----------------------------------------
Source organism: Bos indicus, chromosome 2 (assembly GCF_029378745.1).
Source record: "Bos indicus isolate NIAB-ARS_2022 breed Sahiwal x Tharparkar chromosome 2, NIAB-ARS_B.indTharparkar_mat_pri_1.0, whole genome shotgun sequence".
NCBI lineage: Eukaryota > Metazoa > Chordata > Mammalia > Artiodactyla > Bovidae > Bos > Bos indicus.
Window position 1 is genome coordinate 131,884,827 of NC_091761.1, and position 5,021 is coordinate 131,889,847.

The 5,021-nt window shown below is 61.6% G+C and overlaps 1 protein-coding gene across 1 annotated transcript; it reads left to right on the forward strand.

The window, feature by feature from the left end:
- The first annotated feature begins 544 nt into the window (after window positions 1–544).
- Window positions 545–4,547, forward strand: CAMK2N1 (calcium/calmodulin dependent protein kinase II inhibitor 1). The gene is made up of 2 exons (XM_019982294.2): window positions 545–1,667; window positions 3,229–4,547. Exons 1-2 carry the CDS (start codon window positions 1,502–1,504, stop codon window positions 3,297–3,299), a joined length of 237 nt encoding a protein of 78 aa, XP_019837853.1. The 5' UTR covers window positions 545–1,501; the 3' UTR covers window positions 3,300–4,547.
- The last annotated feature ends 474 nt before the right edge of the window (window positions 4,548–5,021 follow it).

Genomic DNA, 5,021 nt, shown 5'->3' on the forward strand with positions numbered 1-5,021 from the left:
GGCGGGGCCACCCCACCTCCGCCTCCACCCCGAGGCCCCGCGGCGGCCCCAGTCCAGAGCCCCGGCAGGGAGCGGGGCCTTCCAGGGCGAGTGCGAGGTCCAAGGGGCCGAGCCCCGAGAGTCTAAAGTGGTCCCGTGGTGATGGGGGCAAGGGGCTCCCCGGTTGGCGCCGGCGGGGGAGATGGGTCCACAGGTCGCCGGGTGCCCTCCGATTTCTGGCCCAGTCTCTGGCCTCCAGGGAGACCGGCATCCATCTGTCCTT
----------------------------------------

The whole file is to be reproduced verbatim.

Source organism: Bos indicus, chromosome 2 (assembly GCF_029378745.1).
Source record: "Bos indicus isolate NIAB-ARS_2022 breed Sahiwal x Tharparkar chromosome 2, NIAB-ARS_B.indTharparkar_mat_pri_1.0, whole genome shotgun sequence".
NCBI lineage: Eukaryota > Metazoa > Chordata > Mammalia > Artiodactyla > Bovidae > Bos > Bos indicus.
Window position 1 is genome coordinate 131,884,827 of NC_091761.1, and position 5,021 is coordinate 131,889,847.

The 5,021-nt window shown below is 61.6% G+C and overlaps 1 protein-coding gene across 1 annotated transcript; it reads left to right on the forward strand.

The window, feature by feature from the left end:
- The first annotated feature begins 544 nt into the window (after window positions 1–544).
- Window positions 545–4,547, forward strand: CAMK2N1 (calcium/calmodulin dependent protein kinase II inhibitor 1). The gene is made up of 2 exons (XM_019982294.2): window positions 545–1,667; window positions 3,229–4,547. Exons 1-2 carry the CDS (start codon window positions 1,502–1,504, stop codon window positions 3,297–3,299), a joined length of 237 nt encoding a protein of 78 aa, XP_019837853.1. The 5' UTR covers window positions 545–1,501; the 3' UTR covers window positions 3,300–4,547.
- The last annotated feature ends 474 nt before the right edge of the window (window positions 4,548–5,021 follow it).

Genomic DNA, 5,021 nt, shown 5'->3' on the forward strand with positions numbered 1-5,021 from the left:
GGCGGGGCCACCCCACCTCCGCCTCCACCCCGAGGCCCCGCGGCGGCCCCAGTCCAGAGCCCCGGCAGGGAGCGGGGCCTTCCAGGGCGAGTGCGAGGTCCAAGGGGCCGAGCCCCGAGAGTCTAAAGTGGTCCCGTGGTGATGGGGGCAAGGGGCTCCCCGGTTGGCGCCGGCGGGGGAGATGGGTCCACAGGTCGCCGGGTGCCCTCCGATTTCTGGCCCAGTCTCTGGCCTCCAGGGAGACCGGCATCCATCTGTCCTT